Avery: “Well the whole Stopmakingme thing felt like my ‘first band’. At that time, a lot of the stuff it was being associated with I just hated. Nu disco, and what quickly became v-neck house, I didn’t like any of it. So the reason I stopped is because I didn’t feel anything for it anymore. I took a year out of doing any music, and I realised I did know what I wanted from music, and it wasn’t that. So the time felt right to start using my real name. So no, in answer to your question, I didn’t get sucked in, but I definitely saw how that could’ve happened, and I didn’t want any part of it.”
Backtracking a bit to finish, you mentioned electroclash earlier. It’s sort of been written out of the critical discourse, but what do you see in it that you think deserves re-evaluation?
Avery: “It’s interesting, because I think exactly the same thing has happened with that noisier dance music that happened around ’06, where at the time there was nothing else cooler on the planet, and two or three years later, even though you know that kid had a Soulwax t-shirt, they’re like…I don’t know, it’s funny how it gets disregarded. And I think from, both eras, there are a lot of really great, progressive records. Obviously with electroclash there was a lot of rubbish, but there were some really brilliant records. For me the main thing I take from it, still, are spoken female vocals – I love them, they’re all over my album. I love the sound of them when you stick a driving beat underneath. Hearing those records in a club, there’s something really trippy about it.”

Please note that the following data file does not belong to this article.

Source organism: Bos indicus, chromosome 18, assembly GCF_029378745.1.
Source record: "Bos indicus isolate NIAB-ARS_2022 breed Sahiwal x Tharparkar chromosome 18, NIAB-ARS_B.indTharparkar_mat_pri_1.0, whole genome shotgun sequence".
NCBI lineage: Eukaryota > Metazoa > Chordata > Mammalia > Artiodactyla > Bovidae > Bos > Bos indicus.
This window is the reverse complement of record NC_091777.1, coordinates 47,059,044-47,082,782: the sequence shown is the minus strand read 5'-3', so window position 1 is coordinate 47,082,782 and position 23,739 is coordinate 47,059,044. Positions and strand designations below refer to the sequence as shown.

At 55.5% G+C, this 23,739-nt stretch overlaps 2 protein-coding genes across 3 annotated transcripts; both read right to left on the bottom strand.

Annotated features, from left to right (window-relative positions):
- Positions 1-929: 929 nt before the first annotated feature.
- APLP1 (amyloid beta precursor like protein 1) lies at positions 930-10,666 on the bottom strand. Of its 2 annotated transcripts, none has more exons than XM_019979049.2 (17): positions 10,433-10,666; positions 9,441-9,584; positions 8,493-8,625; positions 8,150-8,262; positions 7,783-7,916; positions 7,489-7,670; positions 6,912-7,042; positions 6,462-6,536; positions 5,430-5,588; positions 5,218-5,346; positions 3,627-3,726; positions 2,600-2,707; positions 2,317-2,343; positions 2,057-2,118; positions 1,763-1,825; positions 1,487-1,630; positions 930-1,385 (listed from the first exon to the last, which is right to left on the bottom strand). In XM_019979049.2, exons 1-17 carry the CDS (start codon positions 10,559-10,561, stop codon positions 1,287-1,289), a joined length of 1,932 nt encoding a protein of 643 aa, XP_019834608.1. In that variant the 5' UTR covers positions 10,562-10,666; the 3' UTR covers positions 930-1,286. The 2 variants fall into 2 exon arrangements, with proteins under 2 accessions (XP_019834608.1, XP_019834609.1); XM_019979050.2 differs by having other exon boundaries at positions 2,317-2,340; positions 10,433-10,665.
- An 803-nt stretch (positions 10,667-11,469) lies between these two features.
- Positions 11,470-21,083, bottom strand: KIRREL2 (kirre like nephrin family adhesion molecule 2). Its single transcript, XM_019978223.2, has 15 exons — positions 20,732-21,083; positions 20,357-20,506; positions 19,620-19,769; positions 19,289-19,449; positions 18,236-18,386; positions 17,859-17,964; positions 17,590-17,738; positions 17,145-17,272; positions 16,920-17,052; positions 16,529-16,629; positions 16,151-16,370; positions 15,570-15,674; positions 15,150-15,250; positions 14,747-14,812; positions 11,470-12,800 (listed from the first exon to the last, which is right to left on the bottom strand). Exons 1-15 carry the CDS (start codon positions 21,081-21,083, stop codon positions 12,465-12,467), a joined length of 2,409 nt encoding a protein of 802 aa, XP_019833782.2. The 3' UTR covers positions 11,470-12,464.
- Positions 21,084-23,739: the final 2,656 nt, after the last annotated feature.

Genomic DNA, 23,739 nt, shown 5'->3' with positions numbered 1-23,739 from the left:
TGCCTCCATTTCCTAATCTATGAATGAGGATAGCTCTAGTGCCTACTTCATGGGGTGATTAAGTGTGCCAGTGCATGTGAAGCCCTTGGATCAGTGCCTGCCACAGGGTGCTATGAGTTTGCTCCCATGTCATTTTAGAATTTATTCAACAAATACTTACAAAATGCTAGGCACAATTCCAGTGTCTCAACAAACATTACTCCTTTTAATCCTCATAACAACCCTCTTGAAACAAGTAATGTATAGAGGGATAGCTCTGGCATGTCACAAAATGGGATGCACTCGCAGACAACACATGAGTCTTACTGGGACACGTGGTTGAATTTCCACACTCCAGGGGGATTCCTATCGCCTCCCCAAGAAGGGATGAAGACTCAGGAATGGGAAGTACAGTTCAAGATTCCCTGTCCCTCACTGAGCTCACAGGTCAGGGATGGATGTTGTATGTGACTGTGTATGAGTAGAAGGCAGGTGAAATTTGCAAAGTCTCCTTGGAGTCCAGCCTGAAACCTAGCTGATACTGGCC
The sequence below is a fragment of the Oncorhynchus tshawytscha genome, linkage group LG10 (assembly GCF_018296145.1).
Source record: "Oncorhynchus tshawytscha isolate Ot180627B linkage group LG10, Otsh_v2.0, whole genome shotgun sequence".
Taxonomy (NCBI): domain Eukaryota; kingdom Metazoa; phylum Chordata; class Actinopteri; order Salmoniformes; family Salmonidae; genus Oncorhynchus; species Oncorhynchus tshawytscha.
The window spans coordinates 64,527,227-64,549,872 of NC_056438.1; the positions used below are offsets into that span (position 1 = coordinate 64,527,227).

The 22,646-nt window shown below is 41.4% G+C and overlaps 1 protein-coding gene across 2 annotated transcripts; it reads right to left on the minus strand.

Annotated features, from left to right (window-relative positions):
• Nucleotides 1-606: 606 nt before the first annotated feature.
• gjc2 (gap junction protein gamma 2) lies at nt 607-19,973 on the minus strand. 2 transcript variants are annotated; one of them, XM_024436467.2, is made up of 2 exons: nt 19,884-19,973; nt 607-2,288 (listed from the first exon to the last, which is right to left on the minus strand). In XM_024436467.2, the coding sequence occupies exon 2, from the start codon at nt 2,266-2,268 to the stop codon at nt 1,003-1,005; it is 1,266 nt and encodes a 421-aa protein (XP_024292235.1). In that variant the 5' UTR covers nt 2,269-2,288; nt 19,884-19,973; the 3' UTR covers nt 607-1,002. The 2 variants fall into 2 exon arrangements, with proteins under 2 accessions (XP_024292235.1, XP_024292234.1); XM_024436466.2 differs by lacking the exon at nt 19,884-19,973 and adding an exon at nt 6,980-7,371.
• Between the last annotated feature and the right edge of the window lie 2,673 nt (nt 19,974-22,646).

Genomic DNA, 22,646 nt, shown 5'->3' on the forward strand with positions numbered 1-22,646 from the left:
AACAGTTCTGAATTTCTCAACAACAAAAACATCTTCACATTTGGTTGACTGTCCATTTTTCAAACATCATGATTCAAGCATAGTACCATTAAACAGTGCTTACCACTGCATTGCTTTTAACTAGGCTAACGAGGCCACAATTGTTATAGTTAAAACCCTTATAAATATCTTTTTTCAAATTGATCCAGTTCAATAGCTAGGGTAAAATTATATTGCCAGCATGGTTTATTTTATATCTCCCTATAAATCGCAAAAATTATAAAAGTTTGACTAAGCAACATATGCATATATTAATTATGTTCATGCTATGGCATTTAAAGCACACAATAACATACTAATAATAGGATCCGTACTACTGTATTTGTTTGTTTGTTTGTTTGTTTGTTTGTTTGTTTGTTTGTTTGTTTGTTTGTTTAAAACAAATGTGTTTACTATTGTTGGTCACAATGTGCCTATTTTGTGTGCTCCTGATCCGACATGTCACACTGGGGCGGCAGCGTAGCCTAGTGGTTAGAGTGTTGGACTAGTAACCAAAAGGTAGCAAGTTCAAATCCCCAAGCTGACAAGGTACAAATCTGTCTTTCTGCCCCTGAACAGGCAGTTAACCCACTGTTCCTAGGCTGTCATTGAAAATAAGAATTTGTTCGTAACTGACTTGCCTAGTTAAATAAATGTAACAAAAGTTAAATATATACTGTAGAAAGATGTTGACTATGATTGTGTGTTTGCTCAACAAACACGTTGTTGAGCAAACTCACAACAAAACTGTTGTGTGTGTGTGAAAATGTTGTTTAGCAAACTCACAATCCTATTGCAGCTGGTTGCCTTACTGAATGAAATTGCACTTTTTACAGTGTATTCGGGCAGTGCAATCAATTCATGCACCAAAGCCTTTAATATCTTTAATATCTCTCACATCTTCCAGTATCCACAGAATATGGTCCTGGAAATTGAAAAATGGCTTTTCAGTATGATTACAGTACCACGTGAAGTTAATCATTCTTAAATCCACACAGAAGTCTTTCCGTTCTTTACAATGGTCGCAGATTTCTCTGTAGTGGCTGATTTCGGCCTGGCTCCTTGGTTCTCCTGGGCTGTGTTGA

Phantasy Sound/Because will release 'Drone Logic' on Monday October 7th 2013. An album launch will take place tonight (October 4th) at Dance Tunnel – more information on that here.